Tag Archives: Starbucks

Starbucks Trademark Infringement Claim against Belgian Coffeehouse


The trademark in question is the Starbucks logo of a circular emblem containing a mermaid with the text in bold letters around the emblem, spelling out “STARBUCKS”. In 2013 a Belgian coffeehouse, owned by Hasmik Nerseyan, submitted an application for Trademark Registration with the European Union Intellectual Property Office. A couple of months later, Starbucks hit back with an opposition for the application in regards to Article 46.

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The EUPIO had dismissed the case, regarding that the logos were conceptually similar, but differed in their distinctive characteristics. The court summarized the case as having “a low degree of similarity”. Nerseyan’s coffee house logo has a circular emblem with the words “Coffee Rocks”, spelled out in bold letters around it and a musical note fashioned from coffee beans inside the logo, where Starbucks has used a mermaid.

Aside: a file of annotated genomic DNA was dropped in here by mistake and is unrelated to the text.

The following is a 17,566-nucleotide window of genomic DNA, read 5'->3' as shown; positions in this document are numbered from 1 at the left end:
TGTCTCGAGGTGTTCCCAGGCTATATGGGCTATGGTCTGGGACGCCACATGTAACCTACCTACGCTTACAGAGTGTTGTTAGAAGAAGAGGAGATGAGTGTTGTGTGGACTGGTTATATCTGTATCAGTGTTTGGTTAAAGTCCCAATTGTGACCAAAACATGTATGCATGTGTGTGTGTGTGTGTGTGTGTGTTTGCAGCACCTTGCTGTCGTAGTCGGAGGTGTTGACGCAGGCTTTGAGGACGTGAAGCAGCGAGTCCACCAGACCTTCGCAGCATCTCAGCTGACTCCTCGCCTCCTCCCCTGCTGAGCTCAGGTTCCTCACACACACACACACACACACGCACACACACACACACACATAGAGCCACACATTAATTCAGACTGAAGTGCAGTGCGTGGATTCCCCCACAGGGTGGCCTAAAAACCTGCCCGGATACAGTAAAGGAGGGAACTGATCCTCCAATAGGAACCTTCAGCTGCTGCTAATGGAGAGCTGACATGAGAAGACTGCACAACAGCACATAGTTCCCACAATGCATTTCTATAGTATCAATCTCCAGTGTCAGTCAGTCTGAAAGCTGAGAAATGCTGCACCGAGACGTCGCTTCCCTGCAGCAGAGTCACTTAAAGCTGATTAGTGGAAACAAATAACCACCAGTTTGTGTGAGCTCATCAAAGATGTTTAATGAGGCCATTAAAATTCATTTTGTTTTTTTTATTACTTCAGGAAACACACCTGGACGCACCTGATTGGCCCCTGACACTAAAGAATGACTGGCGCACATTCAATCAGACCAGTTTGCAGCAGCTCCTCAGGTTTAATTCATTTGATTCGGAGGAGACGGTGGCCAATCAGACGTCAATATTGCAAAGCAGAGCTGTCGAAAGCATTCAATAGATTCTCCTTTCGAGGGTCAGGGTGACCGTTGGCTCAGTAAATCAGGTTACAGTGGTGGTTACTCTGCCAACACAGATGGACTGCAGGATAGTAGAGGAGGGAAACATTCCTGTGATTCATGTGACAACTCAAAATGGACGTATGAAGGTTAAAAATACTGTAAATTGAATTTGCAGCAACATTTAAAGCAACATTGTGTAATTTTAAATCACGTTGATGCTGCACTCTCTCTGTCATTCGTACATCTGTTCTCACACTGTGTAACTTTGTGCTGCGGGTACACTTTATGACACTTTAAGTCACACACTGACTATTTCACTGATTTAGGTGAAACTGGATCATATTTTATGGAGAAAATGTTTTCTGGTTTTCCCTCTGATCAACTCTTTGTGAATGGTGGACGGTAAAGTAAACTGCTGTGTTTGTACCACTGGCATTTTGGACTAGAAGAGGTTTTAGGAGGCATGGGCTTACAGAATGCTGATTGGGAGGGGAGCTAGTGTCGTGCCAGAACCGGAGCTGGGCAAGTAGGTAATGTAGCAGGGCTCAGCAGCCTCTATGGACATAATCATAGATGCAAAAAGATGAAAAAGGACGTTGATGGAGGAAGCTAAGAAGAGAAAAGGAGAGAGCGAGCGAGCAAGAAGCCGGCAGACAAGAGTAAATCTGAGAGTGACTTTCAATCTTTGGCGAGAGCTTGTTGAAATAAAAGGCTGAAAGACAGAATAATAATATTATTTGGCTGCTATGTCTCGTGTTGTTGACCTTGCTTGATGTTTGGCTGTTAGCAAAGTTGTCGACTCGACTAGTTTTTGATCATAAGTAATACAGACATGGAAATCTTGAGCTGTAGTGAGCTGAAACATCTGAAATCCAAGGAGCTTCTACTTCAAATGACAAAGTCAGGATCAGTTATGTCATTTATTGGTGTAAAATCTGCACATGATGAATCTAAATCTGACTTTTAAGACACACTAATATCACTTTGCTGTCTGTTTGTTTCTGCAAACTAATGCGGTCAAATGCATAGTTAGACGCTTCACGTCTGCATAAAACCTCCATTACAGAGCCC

Recently, Starbucks reopened the case for an appeal against the closing summary of a “low degree of similarity” to the EU General Court, stating that the logos are not only visually similar but phonetically as well. The Court agreed with the re-appeal and has discontinued the 2015 dismissal of the case, allowing Starbucks to proceed with its claim.

Read the full story here

Related Article:
Trademark registration in Thailand

Related Blog:
Thailand’s Trademark Act is Amended

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Starbucks Goes After Bangkok Street Vendor

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Coffee heavyweight, Starbucks have taken a Bangkok street vendor, to Court claiming his logo is a breach of their own.

Starbucks are arguing that they obtained an injunction against the vendor in September preventing him from continuing to use the logo.

The hearing was due to begin on Monday, but the brothers failed to show. They have now been ordered by the Court to attend on 18 November.

Bangkok trademark attorney law firm, Chaninat and Leeds explain that although Thailand does not officially require trademarks to be registered, the registration of a trademark ensures companies do not knowingly infringe on an existing mark.

Related Documents:

Thailand Copyright Act

Flickr photo credit: tsuh